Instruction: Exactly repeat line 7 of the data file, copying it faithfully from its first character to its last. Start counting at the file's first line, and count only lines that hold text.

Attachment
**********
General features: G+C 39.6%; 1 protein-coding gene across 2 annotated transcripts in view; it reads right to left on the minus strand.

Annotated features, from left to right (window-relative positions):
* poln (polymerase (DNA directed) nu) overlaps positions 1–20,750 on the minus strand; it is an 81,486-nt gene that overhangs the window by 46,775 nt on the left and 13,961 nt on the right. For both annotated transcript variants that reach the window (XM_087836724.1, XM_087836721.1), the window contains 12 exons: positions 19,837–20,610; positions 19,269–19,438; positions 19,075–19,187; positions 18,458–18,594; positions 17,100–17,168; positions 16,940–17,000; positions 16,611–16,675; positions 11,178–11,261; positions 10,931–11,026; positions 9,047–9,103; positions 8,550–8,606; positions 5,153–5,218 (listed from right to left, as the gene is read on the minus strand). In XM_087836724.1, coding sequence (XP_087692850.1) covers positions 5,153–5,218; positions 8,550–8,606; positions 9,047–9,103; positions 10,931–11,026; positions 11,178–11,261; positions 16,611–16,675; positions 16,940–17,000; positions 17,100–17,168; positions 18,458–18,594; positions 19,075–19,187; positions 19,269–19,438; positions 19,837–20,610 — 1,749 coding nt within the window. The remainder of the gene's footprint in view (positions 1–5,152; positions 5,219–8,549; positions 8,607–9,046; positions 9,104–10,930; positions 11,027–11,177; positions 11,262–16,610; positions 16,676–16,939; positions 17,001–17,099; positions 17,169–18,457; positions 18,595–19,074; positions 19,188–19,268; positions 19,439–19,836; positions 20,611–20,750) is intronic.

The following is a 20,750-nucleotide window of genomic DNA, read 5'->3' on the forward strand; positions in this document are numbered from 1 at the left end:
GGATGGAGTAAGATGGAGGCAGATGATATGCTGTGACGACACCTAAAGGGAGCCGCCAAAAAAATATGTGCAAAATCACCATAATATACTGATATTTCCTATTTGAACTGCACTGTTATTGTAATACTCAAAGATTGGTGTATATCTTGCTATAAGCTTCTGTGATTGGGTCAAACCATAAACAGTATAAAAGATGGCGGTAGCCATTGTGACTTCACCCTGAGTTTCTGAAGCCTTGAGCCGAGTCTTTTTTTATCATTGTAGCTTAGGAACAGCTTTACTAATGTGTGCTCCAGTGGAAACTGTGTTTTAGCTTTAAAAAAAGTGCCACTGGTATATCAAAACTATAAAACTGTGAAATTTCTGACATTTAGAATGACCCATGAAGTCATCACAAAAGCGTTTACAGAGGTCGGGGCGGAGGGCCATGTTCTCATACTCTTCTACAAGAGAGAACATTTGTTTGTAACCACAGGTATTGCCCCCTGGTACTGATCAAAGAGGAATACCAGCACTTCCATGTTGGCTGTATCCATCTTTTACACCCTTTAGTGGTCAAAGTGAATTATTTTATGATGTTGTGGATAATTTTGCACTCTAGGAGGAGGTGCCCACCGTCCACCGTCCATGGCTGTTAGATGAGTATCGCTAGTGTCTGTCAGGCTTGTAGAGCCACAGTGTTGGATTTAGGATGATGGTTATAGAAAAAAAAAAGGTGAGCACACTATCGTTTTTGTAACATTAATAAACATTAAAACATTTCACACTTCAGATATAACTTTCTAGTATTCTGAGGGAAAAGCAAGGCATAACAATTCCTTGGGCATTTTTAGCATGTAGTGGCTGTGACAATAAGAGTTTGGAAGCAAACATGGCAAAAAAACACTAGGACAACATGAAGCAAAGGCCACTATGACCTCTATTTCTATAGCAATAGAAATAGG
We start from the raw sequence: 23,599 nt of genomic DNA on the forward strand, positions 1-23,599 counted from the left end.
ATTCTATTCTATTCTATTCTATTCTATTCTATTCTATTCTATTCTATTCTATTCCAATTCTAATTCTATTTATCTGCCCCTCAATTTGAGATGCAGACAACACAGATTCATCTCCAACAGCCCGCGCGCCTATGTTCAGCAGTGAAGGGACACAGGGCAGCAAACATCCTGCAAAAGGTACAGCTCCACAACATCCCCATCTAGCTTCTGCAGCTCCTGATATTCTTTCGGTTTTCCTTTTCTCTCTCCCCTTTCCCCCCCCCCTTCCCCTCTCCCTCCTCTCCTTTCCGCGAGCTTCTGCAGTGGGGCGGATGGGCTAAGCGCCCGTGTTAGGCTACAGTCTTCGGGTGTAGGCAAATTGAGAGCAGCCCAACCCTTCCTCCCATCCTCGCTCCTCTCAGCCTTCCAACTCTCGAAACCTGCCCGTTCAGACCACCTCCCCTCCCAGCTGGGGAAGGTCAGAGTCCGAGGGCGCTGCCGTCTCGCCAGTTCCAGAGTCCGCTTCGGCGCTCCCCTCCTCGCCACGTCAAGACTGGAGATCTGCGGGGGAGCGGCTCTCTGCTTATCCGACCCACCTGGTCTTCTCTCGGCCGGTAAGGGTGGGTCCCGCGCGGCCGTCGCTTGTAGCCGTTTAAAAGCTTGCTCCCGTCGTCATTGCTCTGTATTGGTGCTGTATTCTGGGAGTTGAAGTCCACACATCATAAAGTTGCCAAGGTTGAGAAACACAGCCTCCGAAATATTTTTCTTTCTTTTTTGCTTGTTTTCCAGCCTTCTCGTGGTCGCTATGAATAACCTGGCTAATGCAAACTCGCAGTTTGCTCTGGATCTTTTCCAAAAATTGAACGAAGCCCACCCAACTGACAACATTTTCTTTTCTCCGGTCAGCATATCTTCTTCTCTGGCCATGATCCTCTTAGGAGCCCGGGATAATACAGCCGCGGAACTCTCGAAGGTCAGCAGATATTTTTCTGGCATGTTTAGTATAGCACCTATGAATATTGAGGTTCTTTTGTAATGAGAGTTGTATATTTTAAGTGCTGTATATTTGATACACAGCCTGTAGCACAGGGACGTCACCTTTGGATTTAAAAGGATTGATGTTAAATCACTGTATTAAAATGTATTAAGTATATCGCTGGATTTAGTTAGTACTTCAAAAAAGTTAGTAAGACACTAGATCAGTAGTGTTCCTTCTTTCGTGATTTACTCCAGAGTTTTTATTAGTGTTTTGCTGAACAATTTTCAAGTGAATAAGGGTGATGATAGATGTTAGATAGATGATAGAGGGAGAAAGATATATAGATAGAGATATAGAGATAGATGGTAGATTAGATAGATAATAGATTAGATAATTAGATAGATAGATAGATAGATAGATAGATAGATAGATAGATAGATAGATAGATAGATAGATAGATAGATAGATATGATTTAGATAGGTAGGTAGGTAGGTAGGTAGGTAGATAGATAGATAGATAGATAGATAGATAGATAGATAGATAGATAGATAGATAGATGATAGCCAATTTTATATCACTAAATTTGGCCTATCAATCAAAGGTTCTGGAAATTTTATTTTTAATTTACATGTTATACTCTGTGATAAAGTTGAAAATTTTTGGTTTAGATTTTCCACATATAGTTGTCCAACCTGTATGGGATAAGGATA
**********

ATTCTATTCTATTCTATTCTATTCTATTCTATTCTATTCTATTCTATTCTATTCCAATTCTAATTCTATTTATCTGCCCCTCAATTTGAGATGCAGACAACACAGATTCATCTCCAACAGCCCGCGCGCCTATGTTCAGCAGTGAAGGGACACAGGGCAGCAAACATCCTGCAAAAGGTACAGCTCCACAACATCCCCATCTAGCTTCTGCAGCTCCTGATATTCTTTCGGTTTTCCTTTTCTCTCTCCCCTTTCCCCCCCCCCTTCCCCTCTCCCTCCTCTCCTTTCCGCGAGCTTCTGCAGTGGGGCGGATGGGCTAAGCGCCCGTGTTAGGCTACAGTCTTCGGGTGTAGGCAAATTGAGAGCAGCCCAACCCTTCCTCCCATCCTCGCTCCTCTCAGCCTTCCAACTCTCGAAACCTGCCCGTTCAGACCACCTCCCCTCCCAGCTGGGGAAGGTCAGAGTCCGAGGGCGCTGCCGTCTCGCCAGTTCCAGAGTCCGCTTCGGCGCTCCCCTCCTCGCCACGTCAAGACTGGAGATCTGCGGGGGAGCGGCTCTCTGCTTATCCGACCCACCTGGTCTTCTCTCGGCCGGTAAGGGTGGGTCCCGCGCGGCCGTCGCTTGTAGCCGTTTAAAAGCTTGCTCCCGTCGTCATTGCTCTGTATTGGTGCTGTATTCTGGGAGTTGAAGTCCACACATCATAAAGTTGCCAAGGTTGAGAAACACAGCCTCCGAAATATTTTTCTTTCTTTTTTGCTTGTTTTCCAGCCTTCTCGTGGTCGCTATGAATAACCTGGCTAATGCAAACTCGCAGTTTGCTCTGGATCTTTTCCAAAAATTGAACGAAGCCCACCCAACTGACAACATTTTCTTTTCTCCGGTCAGCATATCTTCTTCTCTGGCCATGATCCTCTTAGGAGCCCGGGATAATACAGCCGCGGAACTCTCGAAGGTCAGCAGATATTTTTCTGGCATGTTTAGTATAGCACCTATGAATATTGAGGTTCTTTTGTAATGAGAGTTGTATATTTTAAGTGCTGTATATTTGATACACAGCCTGTAGCACAGGGACGTCACCTTTGGATTTAAAAGGATTGATGTTAAATCACTGTATTAAAATGTATTAAGTATATCGCTGGATTTAGTTAGTACTTCAAAAAAGTTAGTAAGACACTAGATCAGTAGTGTTCCTTCTTTCGTGATTTACTCCAGAGTTTTTATTAGTGTTTTGCTGAACAATTTTCAAGTGAATAAGGGTGATGATAGATGTTAGATAGATGATAGAGGGAGAAAGATATATAGATAGAGATATAGAGATAGATGGTAGATTAGATAGATAATAGATTAGATAATTAGATAGATAGATAGATAGATAGATAGATAGATAGATAGATAGATAGATAGATAGATAGATAGATAGATAGATATGATTTAGATAGGTAGGTAGGTAGGTAGGTAGGTAGATAGATAGATAGATAGATAGATAGATAGATAGATAGATAGATAGATAGATAGATGATAGCCAATTTTATATCACTAAATTTGGCCTATCAATCAAAGGTTCTGGAAATTTTATTTTTAATTTACATGTTATACTCTGTGATAAAGTTGAAAATTTTTGGTTTAGATTTTCCACATATAGTTGTCCAACCTGTATGGGATAAGGATA